The Guidance Counselor from Hell


You can kiss your respective summers goodbye.

Because it’s the first day of school.

Which means it’s the first day of the end of your lives, my little ones.

Even at this early morning hour, this preliminary juncture, the worst is obvious: forced smiles on swollen faces, looks of uncertainty and alienation clouding bright eyes, expressions of anger and resentment directed at seemingly oblivious mommies and daddies—“You wretched bitch! How can you just leave me here?!? I was an eighth grader! I was at the top of my game! No one stepped up to me, I was a god!”

And now you’re shit. Toilet scum. Barnacles clinging to the underside of a social Titanic, cursed to begin the hellish uphill climb that is high school. You don’t want to be here. Sure, you’ve heard the stories of blowjobs behind the bleachers, smoking in the restroom, cheerleader slumber parties, midnight raves—but you know as well as I do, my little darlings, that you shall be denied any of the more heady adolescent pleasures. You four are the exceptions, the anomalies, exiles, outcasts prematurely ejected from your previous schools because of three painful commonalities: you’re twelve years old, you’re gifted, and you’re freshmen here at Boca Linda High. You’re terrified, shaking in your sneakers. Without proper guidance you’ll spend the next four years of your lives leaning on your various crutches in a vain attempt to scrape by.

Let’s start with you. Theo Ivanovich. Brown hair, brown eyes, glasses, short and compact, darling—for now (puberty almost certainly has a few cruel tricks in store for you). You’re the smart kid, aren’t you? You look smart. Smart and worrisome. Worrywart. That’s what you are. Worried about your first day, your first grade, whether or not the cafeteria provides vegetarian alternatives to chicken-fried steak and cheeseburgers. You’re wondering if you’ll have to share your locker with a putz, if you’ll have to shower naked with the older, bigger boys after each and every goddamned gym class. You’re worried that despite this being a smoke-free campus, I have a full ashtray on my desk. Well, the campus may be smoke-free, but this room is my domain. Has been for thirty years. Know why? Because I get the job done. No beating around the bush in my office.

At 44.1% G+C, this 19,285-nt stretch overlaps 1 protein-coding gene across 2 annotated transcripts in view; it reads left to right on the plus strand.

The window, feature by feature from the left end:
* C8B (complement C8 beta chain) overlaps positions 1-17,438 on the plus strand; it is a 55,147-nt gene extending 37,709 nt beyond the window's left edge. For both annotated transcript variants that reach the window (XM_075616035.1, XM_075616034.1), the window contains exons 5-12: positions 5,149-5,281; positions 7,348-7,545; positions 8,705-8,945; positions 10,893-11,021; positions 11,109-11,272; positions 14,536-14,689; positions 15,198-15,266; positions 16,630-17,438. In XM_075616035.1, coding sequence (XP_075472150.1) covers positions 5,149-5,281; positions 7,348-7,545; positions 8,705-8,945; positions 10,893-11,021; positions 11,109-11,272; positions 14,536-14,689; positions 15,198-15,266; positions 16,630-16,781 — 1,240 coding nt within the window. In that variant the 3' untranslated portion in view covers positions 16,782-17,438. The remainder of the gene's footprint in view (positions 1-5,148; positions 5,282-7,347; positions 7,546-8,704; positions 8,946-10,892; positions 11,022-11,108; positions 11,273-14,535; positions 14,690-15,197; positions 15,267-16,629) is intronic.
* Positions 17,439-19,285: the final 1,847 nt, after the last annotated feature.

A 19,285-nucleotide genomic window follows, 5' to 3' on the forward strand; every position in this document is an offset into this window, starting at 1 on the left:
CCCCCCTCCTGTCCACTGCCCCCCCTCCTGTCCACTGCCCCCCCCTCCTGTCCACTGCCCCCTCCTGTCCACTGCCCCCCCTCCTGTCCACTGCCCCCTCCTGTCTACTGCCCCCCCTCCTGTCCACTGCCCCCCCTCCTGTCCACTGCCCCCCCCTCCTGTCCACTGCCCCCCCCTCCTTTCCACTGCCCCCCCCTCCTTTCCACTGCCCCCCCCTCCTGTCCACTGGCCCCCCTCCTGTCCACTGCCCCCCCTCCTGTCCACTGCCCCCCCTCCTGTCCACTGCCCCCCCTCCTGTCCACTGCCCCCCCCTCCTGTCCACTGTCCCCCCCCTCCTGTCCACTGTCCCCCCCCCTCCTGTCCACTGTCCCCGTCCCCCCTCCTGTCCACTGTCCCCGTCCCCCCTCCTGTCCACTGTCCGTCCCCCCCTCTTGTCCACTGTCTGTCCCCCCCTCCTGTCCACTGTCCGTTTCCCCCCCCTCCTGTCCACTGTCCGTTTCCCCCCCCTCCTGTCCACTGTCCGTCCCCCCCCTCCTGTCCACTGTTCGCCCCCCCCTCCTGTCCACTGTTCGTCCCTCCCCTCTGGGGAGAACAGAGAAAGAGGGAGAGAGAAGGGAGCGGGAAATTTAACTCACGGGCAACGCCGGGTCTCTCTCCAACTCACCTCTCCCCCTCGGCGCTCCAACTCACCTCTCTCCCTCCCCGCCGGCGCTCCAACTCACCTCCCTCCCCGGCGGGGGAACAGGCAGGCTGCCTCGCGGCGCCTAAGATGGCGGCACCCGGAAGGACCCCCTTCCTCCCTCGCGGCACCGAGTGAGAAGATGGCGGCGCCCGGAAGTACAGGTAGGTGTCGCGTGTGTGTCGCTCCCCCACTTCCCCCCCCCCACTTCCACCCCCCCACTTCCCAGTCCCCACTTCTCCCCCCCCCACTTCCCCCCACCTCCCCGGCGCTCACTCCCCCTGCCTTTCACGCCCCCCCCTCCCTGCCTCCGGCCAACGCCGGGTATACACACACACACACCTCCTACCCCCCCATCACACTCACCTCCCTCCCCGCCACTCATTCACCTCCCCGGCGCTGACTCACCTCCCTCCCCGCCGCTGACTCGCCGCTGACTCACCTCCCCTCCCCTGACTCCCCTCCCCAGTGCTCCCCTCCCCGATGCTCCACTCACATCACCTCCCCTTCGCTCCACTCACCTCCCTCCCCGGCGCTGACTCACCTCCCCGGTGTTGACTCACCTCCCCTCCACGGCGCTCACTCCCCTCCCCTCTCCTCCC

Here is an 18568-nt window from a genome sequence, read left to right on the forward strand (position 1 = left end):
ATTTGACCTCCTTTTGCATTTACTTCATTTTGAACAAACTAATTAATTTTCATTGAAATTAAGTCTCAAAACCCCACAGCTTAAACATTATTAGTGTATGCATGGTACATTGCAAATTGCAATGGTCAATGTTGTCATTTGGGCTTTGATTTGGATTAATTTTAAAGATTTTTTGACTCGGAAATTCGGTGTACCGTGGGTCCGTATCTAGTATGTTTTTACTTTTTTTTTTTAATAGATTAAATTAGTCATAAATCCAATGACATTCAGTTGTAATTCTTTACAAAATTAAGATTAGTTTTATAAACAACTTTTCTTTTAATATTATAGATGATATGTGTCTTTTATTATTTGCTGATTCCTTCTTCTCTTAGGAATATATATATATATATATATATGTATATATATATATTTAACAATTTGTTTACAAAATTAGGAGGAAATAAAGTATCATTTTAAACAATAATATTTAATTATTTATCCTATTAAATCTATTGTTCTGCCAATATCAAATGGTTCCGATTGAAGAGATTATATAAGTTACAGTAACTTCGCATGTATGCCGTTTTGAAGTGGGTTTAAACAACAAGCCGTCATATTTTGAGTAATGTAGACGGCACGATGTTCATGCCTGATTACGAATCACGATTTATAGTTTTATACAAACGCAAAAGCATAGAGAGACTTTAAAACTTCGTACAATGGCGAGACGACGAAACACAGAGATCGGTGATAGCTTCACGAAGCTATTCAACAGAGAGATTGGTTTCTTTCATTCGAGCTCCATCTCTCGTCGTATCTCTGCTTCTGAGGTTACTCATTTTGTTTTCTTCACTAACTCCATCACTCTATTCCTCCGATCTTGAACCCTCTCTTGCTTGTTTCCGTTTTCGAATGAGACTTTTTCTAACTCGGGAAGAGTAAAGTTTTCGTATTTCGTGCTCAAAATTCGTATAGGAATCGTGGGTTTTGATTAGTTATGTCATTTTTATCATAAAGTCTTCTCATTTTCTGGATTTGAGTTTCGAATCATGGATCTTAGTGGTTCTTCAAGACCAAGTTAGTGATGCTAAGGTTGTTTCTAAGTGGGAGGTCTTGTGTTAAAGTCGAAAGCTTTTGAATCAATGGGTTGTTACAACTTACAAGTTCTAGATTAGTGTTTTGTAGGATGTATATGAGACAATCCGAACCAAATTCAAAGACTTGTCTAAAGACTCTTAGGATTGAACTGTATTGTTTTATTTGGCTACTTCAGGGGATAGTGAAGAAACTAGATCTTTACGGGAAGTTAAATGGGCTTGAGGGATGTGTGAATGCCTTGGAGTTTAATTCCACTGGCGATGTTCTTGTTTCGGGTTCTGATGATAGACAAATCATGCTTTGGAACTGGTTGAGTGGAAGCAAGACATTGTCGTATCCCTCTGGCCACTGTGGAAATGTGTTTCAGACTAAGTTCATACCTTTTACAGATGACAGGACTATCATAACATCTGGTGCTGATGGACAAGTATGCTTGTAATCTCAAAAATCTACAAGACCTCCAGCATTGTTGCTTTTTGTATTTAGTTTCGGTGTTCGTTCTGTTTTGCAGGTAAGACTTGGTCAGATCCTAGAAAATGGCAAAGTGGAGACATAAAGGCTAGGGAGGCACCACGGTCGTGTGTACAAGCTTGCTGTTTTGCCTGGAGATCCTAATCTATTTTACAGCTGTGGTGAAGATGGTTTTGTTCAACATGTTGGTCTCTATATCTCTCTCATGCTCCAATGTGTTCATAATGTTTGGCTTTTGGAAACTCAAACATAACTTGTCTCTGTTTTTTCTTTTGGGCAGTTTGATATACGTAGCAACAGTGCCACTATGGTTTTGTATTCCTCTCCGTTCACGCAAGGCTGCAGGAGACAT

Moving along: Ernest Goodale. The fat kid. Curly brown locks, perennially matted—hat hair. You’ve got girth, I’ll give you that, but I doubt it’ll do more than earn you a barrage of fat jokes as you struggle to convince everyone you’re merely “big boned.” You’re looking at me with a carefully-trained expression of detached contempt, as if you’ve got better things to do besides sit in some old hag’s smoke-filled cave while she picks you apart piece by piece. The sad part is, you don’t have anything better to do. You’re twelve fucking years old. Between school and Internet time at home (most of which you no doubt spend gaming or masturbating to free adult site previews), there’s nothing going on in your life. Too old to be amused by kiddie pastimes, too young to be of interest to your female peers. And you’re fat.

Jan Kounicova. The foreigner—and the poor kid, from the look of you. Tall for your age. Everything slightly tattered—even the hairdo, with its frizzy-not-spiky, 99¢ Store blond dye job. I’ll admit, you’re a looker, with those broad features and cute muscles of yours. If you had an ounce of self-assurance (and if your parents could afford it), you’d make a good football player, or maybe a wrestler—but you can’t keep eye contact for more than three seconds at a time. You might fit in with the jocks except for the fact that you have a girl’s name. I don’t care if it’s “John” in Brno; in America, Jan is short for Janet. Get used to being a closet jock.

Eva Taylor. The girl. Blond. Ponytail. Jogging suit. Brand new sneakers. Pretty and petite, albeit noticeably bug-eyed. Like Jan, you’re athletic. However, where he probably got his physique out of necessity, walking four miles to and from school everyday, it’s obvious you’re the product of teenybopper parents raised on an abundance of fresh salads and 24-Hour Fitness memberships. Valley girl in the making, not yet annoying, as you’re still flat-chested and conservative with the makeup. Could go both ways once the boys start to take notice, though. I’d say there’s nothing outright wrong with you except that you’ve suffered the grave misfortune of being lumped together with the Runt Squad. Obviously it’s of vital importance to your parents that they keep an open channel between themselves and their daughter’s educators. Goddamned socialites.

So, yes, children, it’s the first day of school, and I, Mrs. Rebbecca Thrailkill, am your guidance counselor.

God, I’m going to need another cigarette.

Love is a little red pixel heart